3.2 Formulation as Optimization
We compute by expressing (1) as constraints , which consist of
Linear relations; specifically, inequalities and equalities , where (for some ) are variables and , are constants.
Conjunctions , where and are themselves constraints. Both constraints must be satisfied for the conjunction to be satisfied.
Disjunctions , where and are themselves constraints. One of the constraints must be satisfied for the disjunction to be satisfied.
The feasible set of is the set of that satisfy ; is satisfiable if is nonempty.
In the next section, we show that the condition can be expressed as constraints ; i.e., if and only if is satisfiable. Then, can be computed as follows:
The optimization problem is typically intractable; we describe a tractable approximation in §4.
3.3 Encoding a Neural Network
We show how to encode the constraint as constraints when is a neural net. We assume has form , where the layer of the network is a function , with and
. We describe the encoding of fully-connected and ReLU layers; convolutional layers are encoded similarly to fully-connected layers and max-pooling layers are encoded similarly to ReLU layers. We introduce the variablesinto our constraints, with the interpretation that
represents the output vector of layerof the network; i.e., . The constraint encodes the input layer. For each layer , we encode the computation of given as a constraint .
In this case, , which we encode using the constraints , where is the -th row of .
In this case, (for each ), which we encode using the constraints , where .
Finally, the constraints ensure that the output label is . Together, the constraints encodes the computation of :
For any and , we have if and only if is satisfiable.
4 Approximate Computation of Pointwise Robustness
The challenge to solving (3) is the non-convexity of the feasible set of . To recover tractability, we approximate (3) by constraining the feasible set to , where is carefully chosen so that the constraints have convex feasible set. We call the convex restriction of . In some sense, convex restriction is the opposite of convex relaxation. Then, we can approximately compute robustness:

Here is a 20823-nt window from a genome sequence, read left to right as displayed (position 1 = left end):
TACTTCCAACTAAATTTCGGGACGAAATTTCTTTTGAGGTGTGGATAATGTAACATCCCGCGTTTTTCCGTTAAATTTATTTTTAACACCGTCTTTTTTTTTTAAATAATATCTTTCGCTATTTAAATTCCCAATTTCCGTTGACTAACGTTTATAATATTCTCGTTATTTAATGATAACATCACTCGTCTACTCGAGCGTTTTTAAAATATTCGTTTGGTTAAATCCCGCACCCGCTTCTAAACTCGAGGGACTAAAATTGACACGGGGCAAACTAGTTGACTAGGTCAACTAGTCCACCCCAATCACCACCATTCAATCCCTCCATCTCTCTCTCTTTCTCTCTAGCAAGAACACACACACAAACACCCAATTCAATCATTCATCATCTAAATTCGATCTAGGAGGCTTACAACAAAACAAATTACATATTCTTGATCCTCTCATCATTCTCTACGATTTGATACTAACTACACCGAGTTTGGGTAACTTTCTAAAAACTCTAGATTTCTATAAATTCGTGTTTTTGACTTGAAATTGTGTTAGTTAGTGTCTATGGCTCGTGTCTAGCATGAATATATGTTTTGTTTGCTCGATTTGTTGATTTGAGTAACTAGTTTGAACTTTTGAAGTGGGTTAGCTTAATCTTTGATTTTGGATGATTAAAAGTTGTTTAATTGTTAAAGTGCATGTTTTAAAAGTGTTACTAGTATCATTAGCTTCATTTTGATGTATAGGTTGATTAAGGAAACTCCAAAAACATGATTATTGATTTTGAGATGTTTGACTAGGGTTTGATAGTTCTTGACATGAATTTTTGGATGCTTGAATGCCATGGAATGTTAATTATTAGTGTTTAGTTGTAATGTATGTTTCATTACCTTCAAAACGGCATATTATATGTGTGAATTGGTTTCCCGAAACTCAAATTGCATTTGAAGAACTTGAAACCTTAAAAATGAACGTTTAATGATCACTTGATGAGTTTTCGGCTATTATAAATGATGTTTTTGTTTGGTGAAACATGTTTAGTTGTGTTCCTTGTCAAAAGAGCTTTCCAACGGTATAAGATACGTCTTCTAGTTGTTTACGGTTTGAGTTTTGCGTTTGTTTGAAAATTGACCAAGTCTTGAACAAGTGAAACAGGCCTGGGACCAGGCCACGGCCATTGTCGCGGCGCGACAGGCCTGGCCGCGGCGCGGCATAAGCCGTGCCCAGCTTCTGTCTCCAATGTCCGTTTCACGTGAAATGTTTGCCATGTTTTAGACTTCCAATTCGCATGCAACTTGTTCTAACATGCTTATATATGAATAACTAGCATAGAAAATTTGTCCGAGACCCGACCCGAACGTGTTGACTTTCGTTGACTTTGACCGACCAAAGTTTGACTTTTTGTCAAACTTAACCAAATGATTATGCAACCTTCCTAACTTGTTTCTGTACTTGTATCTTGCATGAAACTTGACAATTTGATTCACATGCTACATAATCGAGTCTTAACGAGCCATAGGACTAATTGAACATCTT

The objective is optimized over , which approximates the optimum over .
Choice of .
We construct as the feasible set of constraints ; i.e., . We now describe how to construct .
Note that and are convex sets. Furthermore, if and are convex, then so is their conjunction . However, their disjunction may not be convex; for example, . The potential non-convexity of disjunctions makes (3) difficult to optimize.
We can eliminate disjunction operations by choosing one of the two disjuncts to hold. For example, note that for , we have both and . In other words, if we replace with either or , the feasible set of the resulting constraints can only become smaller. Taking (resp., ) effectively replaces with (resp., ).
To restrict (3), for every disjunction , we systematically choose either or to replace the constraint . In particular, we choose if satisfies (i.e., ) and choose otherwise. In our constraints, disjunctions are always mutually exclusive, so never simultaneously satisfies both and . We then take to be the conjunction of all our choices. The resulting constraints contains only conjunctions of linear relations, so its feasible set is convex. In fact, it can be expressed as a linear program (LP) and can be solved using any standard LP solver.
For example, consider a rectified linear layer (as before, max pooling layers are similar). The original constraint added for unit of rectified linear layer is
To restrict this constraint, we evaluate the neural network on the seed input and look at the input to , which equals . Then, for each :
Iterative constraint solving.